Place, publisher, year, edition, pages
Malmö university , 2019. , p. 91
Series
Doctoral Dissertation in Odontology
Keywords [en]
endodontics, decision making, computed tomography, CBCT, cone beam, interviews, qualitative content analysis, diagnostic thinking efficacy, therapeutic efficacy
National Category
Dentistry
Identifiers
URN: urn:nbn:se:mau:diva-7716DOI: 10.24834/isbn.9789171049803Local ID: 28735ISBN: 9789171049803 (print)ISBN: 9789171049797 (print)OAI: oai:DiVA.org:mau-7716DiVA, id: diva2:1404656
Available from: 2020-02-28 Created: 2020-02-28 Last updated: 2022-06-27Bibliographically approved
List of papers
1. Computed tomography (CT) in the selection of treatment for root-filled maxillary molars with apical periodontitis
Open this publication in new window or tab >>Computed tomography (CT) in the selection of treatment for root-filled maxillary molars with apical periodontitis
Show others...
2016 (English)In: Dento-Maxillo-Facial Radiology, ISSN 0250-832X, E-ISSN 1476-542X, Vol. 45, no 5, p. 1-5, article id 20150391Article in journal (Refereed) Published
Abstract [en]

OBJECTIVES: The aims of this study were to evaluate whether the use of CT facilitates agreement among endodontists in selecting treatments for root-filled maxillary molars with apical periodontitis and to assess the efficacy of CT in choosing a treatment for such teeth. METHODS: 39 root-filled maxillary molars from 34 patients with suspected apical periodontitis were independently evaluated by 4 endodontists and 1 postgraduate student (decision-makers). Treatment decisions were made based on intra-oral radiographs and a fictive clinical history. After 1-3 months, the same decision-makers repeated the examination of the same teeth but with additional information from a CT examination. Agreement between decision-makers with or without the availability of the CT results was measured with Cohen's kappa coefficient. Differences in selected treatments with or without accessibility to the CT results were plotted for the same endodontists using descriptive statistics. RESULTS: The agreement in assessments among endodontists was slight or fair before the CT results were available (range: 0.081-0.535). No increase was observed after reviewing the CT results (range: 0.116-0.379). After the use of CT, the treatment plan was changed 38-76% of the time by all decision-makers, and the changes affected 57.8% of the cases in the study. CONCLUSIONS: The endodontists in this study exhibited a low degree of agreement when choosing a treatment for root-filled maxillary molars with apical periodontitis. A CT examination of the investigated teeth did not result in a significantly higher degree of agreement, and CT frequently contributed to a shift in the selected therapy.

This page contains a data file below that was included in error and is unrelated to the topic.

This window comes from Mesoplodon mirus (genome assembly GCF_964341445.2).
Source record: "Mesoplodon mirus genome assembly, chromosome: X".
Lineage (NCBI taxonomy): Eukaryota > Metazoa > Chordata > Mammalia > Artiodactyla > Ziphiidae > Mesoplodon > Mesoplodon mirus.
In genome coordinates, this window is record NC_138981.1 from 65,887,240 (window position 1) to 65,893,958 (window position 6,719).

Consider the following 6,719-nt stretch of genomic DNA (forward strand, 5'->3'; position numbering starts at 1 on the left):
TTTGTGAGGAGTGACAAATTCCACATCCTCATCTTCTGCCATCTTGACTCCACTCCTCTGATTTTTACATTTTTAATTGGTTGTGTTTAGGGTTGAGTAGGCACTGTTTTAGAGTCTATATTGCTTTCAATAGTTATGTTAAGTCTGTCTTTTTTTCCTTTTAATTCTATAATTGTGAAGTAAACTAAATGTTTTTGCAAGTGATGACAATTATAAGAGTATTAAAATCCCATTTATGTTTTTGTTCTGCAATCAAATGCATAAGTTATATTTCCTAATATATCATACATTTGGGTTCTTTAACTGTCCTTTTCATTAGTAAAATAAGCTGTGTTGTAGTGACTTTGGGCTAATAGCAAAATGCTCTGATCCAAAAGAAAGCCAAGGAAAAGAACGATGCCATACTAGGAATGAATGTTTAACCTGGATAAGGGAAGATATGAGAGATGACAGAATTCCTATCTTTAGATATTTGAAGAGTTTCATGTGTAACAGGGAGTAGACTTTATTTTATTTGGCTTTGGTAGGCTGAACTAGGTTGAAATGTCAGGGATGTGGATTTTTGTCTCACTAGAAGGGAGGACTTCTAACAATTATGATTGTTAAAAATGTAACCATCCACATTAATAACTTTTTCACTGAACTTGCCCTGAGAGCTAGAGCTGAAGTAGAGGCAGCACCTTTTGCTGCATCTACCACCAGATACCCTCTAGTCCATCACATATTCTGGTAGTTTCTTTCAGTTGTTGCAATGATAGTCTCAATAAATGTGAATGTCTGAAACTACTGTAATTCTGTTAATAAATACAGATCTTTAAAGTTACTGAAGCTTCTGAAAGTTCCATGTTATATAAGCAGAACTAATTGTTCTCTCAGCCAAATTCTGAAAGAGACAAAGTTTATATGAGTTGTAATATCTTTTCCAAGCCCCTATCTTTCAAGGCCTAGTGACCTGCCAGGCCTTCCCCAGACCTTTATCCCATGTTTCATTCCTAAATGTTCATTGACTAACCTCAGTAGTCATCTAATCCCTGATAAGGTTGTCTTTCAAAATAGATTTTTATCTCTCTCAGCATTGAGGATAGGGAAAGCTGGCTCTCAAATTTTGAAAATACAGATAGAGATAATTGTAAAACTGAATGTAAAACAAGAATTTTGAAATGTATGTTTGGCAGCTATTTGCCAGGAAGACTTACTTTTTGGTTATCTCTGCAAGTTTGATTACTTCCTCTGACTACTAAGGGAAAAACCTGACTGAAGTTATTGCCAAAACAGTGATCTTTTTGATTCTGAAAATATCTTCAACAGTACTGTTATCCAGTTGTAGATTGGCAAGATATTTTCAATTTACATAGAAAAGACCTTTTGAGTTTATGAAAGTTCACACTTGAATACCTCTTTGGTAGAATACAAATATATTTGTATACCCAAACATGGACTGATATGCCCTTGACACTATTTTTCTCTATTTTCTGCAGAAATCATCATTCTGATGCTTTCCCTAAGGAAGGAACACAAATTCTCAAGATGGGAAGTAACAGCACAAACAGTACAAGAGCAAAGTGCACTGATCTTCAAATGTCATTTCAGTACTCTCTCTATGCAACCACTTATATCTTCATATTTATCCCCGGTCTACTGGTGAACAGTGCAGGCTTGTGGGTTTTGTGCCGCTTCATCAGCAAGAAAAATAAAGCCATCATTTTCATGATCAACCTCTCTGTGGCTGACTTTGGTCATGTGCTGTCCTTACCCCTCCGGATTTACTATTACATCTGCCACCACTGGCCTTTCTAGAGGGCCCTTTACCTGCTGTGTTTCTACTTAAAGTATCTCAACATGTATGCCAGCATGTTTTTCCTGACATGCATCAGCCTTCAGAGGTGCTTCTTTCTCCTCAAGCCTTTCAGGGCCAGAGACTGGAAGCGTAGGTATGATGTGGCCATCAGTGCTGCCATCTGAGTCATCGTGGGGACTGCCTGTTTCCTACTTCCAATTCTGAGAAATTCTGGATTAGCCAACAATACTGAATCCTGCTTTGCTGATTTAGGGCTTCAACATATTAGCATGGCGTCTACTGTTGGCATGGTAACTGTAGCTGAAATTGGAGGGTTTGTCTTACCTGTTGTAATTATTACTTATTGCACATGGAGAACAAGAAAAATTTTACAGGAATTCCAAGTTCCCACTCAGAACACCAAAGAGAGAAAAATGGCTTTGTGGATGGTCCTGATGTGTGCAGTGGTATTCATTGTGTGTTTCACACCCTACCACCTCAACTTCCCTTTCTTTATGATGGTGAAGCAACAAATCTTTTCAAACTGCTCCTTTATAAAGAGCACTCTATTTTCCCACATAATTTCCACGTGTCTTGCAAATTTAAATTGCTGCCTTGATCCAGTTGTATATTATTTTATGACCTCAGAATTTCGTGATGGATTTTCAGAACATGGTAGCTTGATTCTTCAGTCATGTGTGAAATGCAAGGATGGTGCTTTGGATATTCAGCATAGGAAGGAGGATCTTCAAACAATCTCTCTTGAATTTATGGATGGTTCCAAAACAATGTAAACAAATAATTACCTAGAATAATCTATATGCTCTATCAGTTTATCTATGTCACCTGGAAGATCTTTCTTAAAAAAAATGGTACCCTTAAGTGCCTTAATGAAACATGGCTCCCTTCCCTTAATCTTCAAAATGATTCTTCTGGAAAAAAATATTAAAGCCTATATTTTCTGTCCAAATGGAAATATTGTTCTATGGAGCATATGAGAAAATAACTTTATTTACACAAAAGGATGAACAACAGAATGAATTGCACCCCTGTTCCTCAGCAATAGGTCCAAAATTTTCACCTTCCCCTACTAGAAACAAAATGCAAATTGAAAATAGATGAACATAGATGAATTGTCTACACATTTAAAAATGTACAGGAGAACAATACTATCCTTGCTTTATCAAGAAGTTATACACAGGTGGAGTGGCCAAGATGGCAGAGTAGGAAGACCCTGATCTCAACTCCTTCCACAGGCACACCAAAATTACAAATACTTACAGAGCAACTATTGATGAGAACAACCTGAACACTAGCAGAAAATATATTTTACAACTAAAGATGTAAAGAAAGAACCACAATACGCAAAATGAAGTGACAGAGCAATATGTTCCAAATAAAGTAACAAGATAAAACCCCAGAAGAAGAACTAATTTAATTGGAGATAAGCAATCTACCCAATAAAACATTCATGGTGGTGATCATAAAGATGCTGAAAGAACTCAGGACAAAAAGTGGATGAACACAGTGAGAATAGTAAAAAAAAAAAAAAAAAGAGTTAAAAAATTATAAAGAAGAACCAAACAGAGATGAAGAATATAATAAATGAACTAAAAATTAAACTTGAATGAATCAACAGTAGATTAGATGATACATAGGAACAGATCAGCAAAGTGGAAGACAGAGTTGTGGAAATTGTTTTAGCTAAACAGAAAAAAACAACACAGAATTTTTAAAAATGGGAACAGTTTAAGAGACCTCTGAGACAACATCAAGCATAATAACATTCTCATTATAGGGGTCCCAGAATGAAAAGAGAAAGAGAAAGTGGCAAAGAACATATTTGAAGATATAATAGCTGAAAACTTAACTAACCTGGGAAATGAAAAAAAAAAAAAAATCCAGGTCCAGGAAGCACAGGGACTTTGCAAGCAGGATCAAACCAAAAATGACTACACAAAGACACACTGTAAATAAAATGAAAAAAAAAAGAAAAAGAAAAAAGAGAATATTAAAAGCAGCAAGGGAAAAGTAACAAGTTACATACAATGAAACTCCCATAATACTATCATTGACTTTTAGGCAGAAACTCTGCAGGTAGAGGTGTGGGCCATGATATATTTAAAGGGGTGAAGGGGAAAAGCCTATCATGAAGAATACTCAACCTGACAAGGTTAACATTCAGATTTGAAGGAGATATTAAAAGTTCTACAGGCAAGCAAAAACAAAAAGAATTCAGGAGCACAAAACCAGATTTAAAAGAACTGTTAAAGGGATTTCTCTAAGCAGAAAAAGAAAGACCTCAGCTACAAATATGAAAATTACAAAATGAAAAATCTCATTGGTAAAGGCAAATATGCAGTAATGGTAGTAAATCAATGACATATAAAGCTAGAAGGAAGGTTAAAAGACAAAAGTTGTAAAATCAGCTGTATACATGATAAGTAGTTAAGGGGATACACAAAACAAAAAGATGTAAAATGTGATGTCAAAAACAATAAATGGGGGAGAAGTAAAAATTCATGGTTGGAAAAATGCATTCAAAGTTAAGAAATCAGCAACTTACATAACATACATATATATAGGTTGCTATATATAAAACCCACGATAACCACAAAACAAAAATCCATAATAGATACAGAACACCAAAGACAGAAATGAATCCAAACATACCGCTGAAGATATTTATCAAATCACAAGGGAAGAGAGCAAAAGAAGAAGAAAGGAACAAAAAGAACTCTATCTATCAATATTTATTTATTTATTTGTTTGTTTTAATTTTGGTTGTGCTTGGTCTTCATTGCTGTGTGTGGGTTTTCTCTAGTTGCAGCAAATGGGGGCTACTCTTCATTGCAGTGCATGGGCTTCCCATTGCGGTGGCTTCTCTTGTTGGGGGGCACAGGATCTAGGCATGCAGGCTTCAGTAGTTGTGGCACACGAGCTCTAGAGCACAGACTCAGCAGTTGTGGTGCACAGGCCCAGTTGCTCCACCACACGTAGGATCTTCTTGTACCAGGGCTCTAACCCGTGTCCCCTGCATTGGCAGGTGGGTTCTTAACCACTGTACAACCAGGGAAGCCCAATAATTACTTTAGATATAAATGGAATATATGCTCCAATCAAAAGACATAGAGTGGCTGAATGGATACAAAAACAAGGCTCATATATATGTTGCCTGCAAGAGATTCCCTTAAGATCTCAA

Place, publisher, year, edition, pages
British Institute of Radiology, 2016
Keywords
decision-making, endodontics, tomography
National Category
Dentistry
Identifiers
urn:nbn:se:mau:diva-6320 (URN)10.1259/dmfr.20150391 (DOI)21688 (Local ID)21688 (Archive number)21688 (OAI)
Available from: 2020-02-28 Created: 2020-02-28 Last updated: 2020-07-01Bibliographically approved
2. The impact of cone beam computed tomography on the choice of endodontic diagnosis
Open this publication in new window or tab >>The impact of cone beam computed tomography on the choice of endodontic diagnosis
2015 (English)In: International Endodontic Journal, ISSN 0143-2885, E-ISSN 1365-2591, Vol. 48, no 6, p. 564-572Article in journal (Refereed) Published
Abstract [en]